At the end of May, SF announced a plan to set up a joint venture in Hong Kong with UPS, a leading international express courier. The new company will focus on logistics services for cross-border e-commerce trade between China and the US first, then expand to the rest of the world.
Cainiao has already installed a cross-border logistics network. Its website says Cainiao’s service covers 224 countries and regions around the world through its 74 overseas warehouses and partnerships with Chinese and overseas logistics suppliers, including national post offices in the US, UK, Spain and Singapore.
On June 9, Santai Holdings, the parent company of Sposter, China’s largest package locker network operator, declared it had signed a letter of intent of cooperation with a subsidiary of Cainiao. Cainiao denied that this was a response to the recent row with SF, as negotiations over the deal started long before the dispute. However, there is little doubt that their competition will only get fiercer in the future.
Competition is good for consumers. But right now, consumers are just chips in the poker match between the two firms. While Cainiao and SF both claimed they were defending consumers’ privacy, these consumers have already lost control of their own private data on both platforms.
In an article at The Paper.cn, Liu Xu, at the Tongji Intellectual Property and Competition Law Research Center called for an investigation into whether Alibaba broke the Anti-Monopoly Law by forcing logistics companies to share information of their non-Alibaba orders, or discriminating against those who refused to do so.
Indeed, Alibaba’s outreach into different markets, ranging from finance to logistics, has become increasingly controversial in the past few years. It has been hailed as an ice-breaker of China’s State-owned monopolies in some cases on the one hand, while on the other critics have questioned whether it is creating and abusing its own monopoly in dealing with its smaller partners, including retailers and couriers on its platforms. It has also long been facing criticism in and outside China for not doing nearly enough in the fight against fake products on its platforms.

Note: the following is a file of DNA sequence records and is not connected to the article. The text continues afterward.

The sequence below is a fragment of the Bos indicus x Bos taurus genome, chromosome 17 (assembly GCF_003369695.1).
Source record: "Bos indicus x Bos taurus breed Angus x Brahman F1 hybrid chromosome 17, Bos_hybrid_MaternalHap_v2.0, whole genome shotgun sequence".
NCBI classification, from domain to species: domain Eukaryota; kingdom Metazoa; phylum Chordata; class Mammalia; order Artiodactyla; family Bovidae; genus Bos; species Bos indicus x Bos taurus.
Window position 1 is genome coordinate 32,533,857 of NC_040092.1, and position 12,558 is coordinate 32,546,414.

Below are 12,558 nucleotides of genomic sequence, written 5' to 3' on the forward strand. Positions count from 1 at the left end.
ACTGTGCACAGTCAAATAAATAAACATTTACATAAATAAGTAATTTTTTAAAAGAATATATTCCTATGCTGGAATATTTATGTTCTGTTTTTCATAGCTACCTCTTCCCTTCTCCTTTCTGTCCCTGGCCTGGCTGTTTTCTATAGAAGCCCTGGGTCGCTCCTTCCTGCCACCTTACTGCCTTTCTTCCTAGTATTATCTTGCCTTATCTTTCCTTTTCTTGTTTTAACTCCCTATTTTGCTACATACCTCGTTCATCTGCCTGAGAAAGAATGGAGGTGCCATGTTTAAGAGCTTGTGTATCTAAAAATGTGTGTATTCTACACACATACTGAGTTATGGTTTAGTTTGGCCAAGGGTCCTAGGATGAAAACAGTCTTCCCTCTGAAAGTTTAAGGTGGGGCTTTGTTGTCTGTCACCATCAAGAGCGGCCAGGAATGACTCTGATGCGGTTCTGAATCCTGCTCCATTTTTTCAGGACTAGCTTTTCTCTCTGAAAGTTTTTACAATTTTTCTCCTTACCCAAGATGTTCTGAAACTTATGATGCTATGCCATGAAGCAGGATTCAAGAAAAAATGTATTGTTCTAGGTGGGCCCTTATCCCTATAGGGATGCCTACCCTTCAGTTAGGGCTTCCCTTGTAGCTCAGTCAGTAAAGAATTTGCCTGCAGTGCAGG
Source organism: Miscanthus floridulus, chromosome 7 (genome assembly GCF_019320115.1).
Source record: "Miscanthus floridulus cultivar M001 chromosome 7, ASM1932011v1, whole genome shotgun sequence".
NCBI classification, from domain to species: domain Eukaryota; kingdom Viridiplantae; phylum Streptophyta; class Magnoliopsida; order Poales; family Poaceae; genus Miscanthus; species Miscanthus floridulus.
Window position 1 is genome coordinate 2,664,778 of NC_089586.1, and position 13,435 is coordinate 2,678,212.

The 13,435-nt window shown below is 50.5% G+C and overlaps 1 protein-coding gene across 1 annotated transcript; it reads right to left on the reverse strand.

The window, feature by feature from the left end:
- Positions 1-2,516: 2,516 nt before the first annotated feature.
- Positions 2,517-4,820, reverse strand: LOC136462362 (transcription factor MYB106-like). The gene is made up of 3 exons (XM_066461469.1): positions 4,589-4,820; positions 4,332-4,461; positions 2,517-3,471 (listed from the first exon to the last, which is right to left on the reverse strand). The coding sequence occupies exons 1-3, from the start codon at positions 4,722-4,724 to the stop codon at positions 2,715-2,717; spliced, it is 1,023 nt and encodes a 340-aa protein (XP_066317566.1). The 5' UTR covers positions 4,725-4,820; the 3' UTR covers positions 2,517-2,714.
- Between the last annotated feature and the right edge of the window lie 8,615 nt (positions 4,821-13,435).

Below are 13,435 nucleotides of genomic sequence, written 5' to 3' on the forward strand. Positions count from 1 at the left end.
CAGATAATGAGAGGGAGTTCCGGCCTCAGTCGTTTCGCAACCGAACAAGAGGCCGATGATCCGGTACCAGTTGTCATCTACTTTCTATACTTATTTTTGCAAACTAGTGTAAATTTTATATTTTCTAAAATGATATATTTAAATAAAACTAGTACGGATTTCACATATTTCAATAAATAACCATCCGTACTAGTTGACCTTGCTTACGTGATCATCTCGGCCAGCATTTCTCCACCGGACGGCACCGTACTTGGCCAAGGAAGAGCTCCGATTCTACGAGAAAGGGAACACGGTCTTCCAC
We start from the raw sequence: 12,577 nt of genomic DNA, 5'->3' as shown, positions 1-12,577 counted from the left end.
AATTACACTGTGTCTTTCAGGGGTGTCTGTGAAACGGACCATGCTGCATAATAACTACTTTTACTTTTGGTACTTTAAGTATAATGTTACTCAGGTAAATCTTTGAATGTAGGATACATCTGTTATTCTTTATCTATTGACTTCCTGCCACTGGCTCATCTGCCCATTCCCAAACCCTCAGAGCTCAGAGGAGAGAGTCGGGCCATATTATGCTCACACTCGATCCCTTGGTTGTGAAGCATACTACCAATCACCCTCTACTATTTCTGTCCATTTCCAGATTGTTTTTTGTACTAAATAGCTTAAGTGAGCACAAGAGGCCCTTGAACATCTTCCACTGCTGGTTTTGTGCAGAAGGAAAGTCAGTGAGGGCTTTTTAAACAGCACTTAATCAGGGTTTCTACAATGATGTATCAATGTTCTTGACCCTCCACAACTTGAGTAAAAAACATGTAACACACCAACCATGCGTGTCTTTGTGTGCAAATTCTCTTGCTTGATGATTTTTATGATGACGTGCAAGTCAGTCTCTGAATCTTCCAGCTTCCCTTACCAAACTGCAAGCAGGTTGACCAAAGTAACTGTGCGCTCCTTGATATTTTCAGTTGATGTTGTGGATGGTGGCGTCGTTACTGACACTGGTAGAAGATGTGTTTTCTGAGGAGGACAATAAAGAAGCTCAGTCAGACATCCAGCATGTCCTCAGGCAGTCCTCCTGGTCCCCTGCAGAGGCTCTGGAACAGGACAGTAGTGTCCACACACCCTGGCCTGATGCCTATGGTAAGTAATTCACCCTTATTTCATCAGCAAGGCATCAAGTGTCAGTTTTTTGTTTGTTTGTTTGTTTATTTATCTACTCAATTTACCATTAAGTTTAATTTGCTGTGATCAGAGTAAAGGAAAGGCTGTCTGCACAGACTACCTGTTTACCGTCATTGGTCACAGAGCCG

SF has maintained a much better corporate image, which was why most of the public backed it in the recent dispute – until a public complaint from one of its clients went viral. On June 13, a post by someone who identified himself as the owner of Dream Orange, a fruit supplier in Dalian, Liaoning Province, was widely circulated on social media. It blamed SF for stealing its consumers by sticking the QR code of a cherry supplier from SF’s e-commerce platform on to Dream Orange’s cherry packages. As this new supplier offered the same product at half the price, Dream Orange suffered a lot of canceled orders from consumers who scanned the code and were led to the competitor’s store. SF immediately faced wide criticism for abusing its power over its smaller partners, as Alibaba did. Wang Wei, SF’s founder, had to openly apologize and try to assure the public that SF would guard their data and not try to steal customers.
From a wider perspective, experts hope that the recent dispute between SF and Cainiao can shed light on a better-structured market for both e-commerce and logistics players in the next decade. “This dispute broke out at just the right time [for market players to rethink the question],” Liu Jianxin said to NewsChina.
Zhao Xiaomin, a market analyst in the courier sector, hopes that industry insiders will think about something bigger. SF is the only private Chinese courier company that has joined the international competition. Zhao expects Chinese couriers to grow strong enough to compete with international giants, including UPS and DHL.
It is the heart of consumers, not big data, that matters the most, even in this era of big data. Market players have to know not only what to do, but also what not to do.